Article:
A key area that I felt needed more work was structure and content. Really structuring the content and knowing the key elements of your project is important to ensure the message is conveyed in this short period of time. An exercise where they have to practice their pitch and ensure that they are communicating the key elements could be built into the next workshop.

Areas requiring support

Need store(s) of video cameras for use on courses

Staff training with using Flips or smartphones for videoing – it is straightforward and if staff experience this then they may be far more inclined to work with video. Perhaps as part of Learn-IT/CLTAD, and as part of the halfday event we are organising

Open education at UAL

OER creation is a very good diagnostic tool to evaluate digital Literacy requirements for individuals and institutions. (details to follow and will be updated – http://dial.myblog.arts.ac.uk/category/open-education/ )

Key lessons from staff feedback form focus groups and meetings:

  • Let people know what to do and how to do OER at UAL
  • Open at UAL baseline – what is it like now. unconnected, no overall strategy, variable resources and responsibilities, specialist.
  • What it will be like, strategy and sustainable model, clear direction for UAL , Institutional shift ‘cultural change’

Please highlight any outcomes/lessons which are confidential (that you don’t want to be shared with the wider community through the JISC website) and require further discussion.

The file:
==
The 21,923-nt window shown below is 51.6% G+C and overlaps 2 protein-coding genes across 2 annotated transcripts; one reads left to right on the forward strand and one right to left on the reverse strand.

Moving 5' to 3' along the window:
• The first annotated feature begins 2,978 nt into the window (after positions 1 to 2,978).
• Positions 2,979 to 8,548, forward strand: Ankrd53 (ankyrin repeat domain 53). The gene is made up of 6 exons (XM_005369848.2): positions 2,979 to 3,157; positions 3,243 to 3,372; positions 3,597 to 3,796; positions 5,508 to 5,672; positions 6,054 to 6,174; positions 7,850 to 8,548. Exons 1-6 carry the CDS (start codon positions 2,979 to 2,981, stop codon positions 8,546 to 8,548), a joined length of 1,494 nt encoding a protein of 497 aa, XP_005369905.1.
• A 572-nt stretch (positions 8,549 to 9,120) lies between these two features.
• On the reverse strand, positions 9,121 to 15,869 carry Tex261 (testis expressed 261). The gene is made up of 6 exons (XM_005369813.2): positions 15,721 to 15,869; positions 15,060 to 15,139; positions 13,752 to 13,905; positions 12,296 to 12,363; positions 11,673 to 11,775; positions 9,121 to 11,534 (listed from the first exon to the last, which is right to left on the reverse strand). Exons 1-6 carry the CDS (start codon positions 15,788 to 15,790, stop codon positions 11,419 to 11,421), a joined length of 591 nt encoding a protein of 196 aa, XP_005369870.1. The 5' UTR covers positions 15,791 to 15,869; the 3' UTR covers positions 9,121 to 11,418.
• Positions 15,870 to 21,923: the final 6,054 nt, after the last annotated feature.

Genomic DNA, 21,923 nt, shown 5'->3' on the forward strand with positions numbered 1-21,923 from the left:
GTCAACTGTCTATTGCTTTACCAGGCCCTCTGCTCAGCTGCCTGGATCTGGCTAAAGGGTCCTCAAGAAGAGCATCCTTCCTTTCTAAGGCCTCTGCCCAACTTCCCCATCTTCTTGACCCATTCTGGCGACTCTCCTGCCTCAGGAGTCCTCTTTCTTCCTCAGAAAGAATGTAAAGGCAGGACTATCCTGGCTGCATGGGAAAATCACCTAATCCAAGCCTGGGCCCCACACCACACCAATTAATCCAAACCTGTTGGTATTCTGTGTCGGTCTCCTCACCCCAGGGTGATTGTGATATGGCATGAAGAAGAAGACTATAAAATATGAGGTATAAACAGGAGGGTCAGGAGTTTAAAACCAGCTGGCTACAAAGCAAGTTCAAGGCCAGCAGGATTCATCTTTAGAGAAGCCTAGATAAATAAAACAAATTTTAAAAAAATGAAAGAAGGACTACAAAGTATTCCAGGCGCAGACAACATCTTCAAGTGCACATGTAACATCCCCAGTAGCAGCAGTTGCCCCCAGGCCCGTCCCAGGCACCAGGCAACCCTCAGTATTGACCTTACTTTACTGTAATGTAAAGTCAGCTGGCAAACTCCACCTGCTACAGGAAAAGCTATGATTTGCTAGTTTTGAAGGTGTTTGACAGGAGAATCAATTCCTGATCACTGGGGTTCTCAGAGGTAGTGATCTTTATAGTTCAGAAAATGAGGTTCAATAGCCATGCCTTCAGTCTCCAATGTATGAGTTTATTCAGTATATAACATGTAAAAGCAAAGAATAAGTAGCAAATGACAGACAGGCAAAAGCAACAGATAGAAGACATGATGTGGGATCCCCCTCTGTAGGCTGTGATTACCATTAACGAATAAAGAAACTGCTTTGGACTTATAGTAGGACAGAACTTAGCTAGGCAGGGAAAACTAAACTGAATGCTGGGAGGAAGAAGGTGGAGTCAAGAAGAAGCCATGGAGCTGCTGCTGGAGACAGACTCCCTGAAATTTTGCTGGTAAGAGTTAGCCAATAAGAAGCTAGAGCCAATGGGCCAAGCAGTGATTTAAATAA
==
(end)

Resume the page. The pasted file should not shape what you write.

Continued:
Highlight any accessibility issues which have emerged and how you have addressed them in the project.

Extra staff resources

  • Speed up project support, processes and progress and reduce project management workload (approached project Director arrangements made to find/offer support)

Web development support (Online places for DIAL projects and communities to live)

  • There was no allocation in the original budget for DIAL networked project web space this will result in extra cost to the DIAL budget.  We were looking to develop bespoke web space.  We are now using/adapting to in-house resources using minimal funds – http://process.arts.ac.uk/

Equipment availability for project group use, working on funding for digital equipment packs for projects.

  • DIAL pilot groups and community are identifying equipment needs in order to practice and pilot there ideas and communities, for example mobile video cameras, software (screen capture) and iPads, the budget includes costs for supporting communities although some groups may need equipment and limited within the DIAL group budgets. (approached project Director arrangements made to find/offer support, was discussed at the ‘Information Strategy Steering Group’ meeting existing resources to be sourced and DIAL budget to fund some essential equipment packs.
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2 Responses to DIAL Interim Report – Outcomes and Lessons Learned – April 2012

  1. Thank you for sharing an update on project developments 🙂

  2. Thank you Mariana, Be good to talk about your ideas, I can come over to see you 8 June anytime before 2pm (pref) or 6 before 10am?